I repeat that we shouldn’t name-call, and we continue watching the show.  Several minutes later, my husband re-emerges from behind the laptop, and looks at me with a look of incredulity and a bit of distain.  “Gecko?” he murmurs, one eyebrow cocked. 


I started giggling, then laughing, tears streaming down my eyes.  My son shushes me, giving me a very disapproving look.  I am apparently disrupting his movie-watching. 


We make it through another day of life, and I have a new phrase:  Don’t be a gecko. 

The day my son met “God”

About a month ago, my paternal grandfather died.  We headed up north, with all three kids in tow.  As we were seated for the funeral, my 4 year old (who was on my lap) was very agitated.   I wasn’t paying a lot of attention, as I was trying to focus on what I was going to say, when it was my turn to go up.  Finally, I whispered, “What is WRONG?!”  He looked very upset and concerned.  He pointed to the corner, where my cousin Paul was sitting.   Paul is a priest.  At our church, our minister is very informal and does not wear a collar.  Paul, of course, was dressed all in black, his white collar very prominant.  I think, OK, here comes a question about clothes or something.  I realized I also had not introduced my son to Paul, so he probably didn’t know who he was.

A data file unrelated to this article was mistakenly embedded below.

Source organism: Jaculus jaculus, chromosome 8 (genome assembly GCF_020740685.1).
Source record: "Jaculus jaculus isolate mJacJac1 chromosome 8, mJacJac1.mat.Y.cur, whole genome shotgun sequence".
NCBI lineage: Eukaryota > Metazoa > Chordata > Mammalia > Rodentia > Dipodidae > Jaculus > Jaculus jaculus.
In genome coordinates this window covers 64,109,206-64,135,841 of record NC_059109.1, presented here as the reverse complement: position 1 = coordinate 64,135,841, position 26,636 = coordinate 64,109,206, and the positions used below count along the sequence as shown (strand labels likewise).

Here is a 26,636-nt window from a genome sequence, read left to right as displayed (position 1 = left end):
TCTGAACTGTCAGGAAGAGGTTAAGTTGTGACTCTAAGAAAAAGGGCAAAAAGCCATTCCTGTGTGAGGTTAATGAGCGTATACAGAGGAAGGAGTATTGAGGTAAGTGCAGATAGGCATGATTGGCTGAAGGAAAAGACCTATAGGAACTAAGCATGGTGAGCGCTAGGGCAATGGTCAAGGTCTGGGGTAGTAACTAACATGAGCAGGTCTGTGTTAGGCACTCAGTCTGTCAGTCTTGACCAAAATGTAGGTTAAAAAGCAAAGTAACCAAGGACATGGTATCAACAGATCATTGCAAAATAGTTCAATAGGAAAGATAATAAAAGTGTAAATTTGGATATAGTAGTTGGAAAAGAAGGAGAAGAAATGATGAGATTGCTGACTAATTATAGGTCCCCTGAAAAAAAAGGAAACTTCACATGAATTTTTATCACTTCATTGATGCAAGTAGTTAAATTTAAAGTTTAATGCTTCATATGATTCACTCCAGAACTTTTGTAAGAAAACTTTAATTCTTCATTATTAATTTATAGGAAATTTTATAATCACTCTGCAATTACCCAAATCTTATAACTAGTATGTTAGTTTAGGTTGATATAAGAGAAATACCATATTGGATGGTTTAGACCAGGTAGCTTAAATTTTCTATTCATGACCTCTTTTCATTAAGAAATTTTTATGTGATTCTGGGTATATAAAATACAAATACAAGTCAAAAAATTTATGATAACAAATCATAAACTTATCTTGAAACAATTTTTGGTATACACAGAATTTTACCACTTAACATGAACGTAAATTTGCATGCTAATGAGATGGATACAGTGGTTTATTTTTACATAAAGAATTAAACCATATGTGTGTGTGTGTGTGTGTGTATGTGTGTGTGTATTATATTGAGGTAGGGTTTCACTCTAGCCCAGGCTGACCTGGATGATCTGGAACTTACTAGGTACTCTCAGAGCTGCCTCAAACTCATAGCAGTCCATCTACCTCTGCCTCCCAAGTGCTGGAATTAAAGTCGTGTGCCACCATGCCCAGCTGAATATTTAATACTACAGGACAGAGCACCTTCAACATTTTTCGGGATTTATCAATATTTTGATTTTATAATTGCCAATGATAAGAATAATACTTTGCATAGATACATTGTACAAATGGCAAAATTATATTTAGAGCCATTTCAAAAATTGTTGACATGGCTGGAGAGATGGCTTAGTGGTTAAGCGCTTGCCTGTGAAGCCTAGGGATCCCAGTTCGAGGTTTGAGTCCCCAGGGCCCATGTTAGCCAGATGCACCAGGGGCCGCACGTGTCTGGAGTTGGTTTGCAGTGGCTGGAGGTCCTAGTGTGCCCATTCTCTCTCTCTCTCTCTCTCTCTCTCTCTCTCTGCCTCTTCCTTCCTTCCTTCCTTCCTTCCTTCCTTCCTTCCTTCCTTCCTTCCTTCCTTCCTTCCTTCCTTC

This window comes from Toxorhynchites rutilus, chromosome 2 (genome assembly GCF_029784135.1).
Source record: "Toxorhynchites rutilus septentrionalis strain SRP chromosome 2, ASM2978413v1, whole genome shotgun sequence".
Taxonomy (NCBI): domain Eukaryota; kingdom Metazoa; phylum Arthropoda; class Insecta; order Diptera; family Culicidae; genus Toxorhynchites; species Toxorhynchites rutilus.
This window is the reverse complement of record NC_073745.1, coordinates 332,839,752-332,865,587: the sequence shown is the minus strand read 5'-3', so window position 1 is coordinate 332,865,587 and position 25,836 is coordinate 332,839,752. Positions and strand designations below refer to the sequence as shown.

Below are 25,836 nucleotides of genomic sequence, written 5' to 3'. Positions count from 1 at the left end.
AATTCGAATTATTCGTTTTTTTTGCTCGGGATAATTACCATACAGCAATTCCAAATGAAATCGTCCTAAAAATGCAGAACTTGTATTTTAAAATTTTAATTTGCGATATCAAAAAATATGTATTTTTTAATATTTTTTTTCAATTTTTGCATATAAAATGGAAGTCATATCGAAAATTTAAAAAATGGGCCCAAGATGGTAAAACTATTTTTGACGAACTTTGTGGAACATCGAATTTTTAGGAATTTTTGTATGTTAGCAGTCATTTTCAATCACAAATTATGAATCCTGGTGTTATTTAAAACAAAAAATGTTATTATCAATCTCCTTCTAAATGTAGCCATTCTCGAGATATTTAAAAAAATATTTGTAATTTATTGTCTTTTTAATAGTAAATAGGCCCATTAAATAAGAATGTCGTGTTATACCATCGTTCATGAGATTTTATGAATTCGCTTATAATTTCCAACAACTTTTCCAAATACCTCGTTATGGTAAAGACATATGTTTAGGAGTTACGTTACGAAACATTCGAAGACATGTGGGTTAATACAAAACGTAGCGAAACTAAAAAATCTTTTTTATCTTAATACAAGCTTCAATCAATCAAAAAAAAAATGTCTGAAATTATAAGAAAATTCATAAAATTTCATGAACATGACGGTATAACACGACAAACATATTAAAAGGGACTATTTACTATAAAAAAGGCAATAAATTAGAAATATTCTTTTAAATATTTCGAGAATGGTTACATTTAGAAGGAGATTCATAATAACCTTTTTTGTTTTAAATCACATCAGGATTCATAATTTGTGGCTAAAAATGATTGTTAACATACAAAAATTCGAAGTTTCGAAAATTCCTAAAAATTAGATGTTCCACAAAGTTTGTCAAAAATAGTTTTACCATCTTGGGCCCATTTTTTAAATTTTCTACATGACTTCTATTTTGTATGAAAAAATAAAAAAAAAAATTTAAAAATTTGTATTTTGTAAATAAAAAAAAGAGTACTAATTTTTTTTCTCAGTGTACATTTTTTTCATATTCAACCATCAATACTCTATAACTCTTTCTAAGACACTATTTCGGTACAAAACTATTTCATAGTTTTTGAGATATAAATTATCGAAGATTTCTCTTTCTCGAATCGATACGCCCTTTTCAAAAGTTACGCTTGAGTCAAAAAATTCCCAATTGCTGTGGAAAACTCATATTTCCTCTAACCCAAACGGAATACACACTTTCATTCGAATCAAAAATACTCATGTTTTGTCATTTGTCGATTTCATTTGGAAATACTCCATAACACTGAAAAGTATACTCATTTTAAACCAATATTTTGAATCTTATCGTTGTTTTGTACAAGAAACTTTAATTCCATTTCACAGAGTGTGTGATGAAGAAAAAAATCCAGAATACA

Colin slowly takes his eyes off of Paul, looks and me, and says, “Is that GOD sitting in the corner?”  It was so hard not to laugh.

Welcome to my world

When my son (now 4) was just over two years old, my husband and I were talking about something… I cannot remember what now.  My son wandered over, listened for a moment, shook his head and said, “Welcome to my world!” and wandered off. 

My husband just stopped and looked at me. 

Yes, he had picked that up from me.  I’m just glad he didn’t say “a**hole driver!”  He still hasn’t said that yet.   The day is coming. 

Welcome to my world.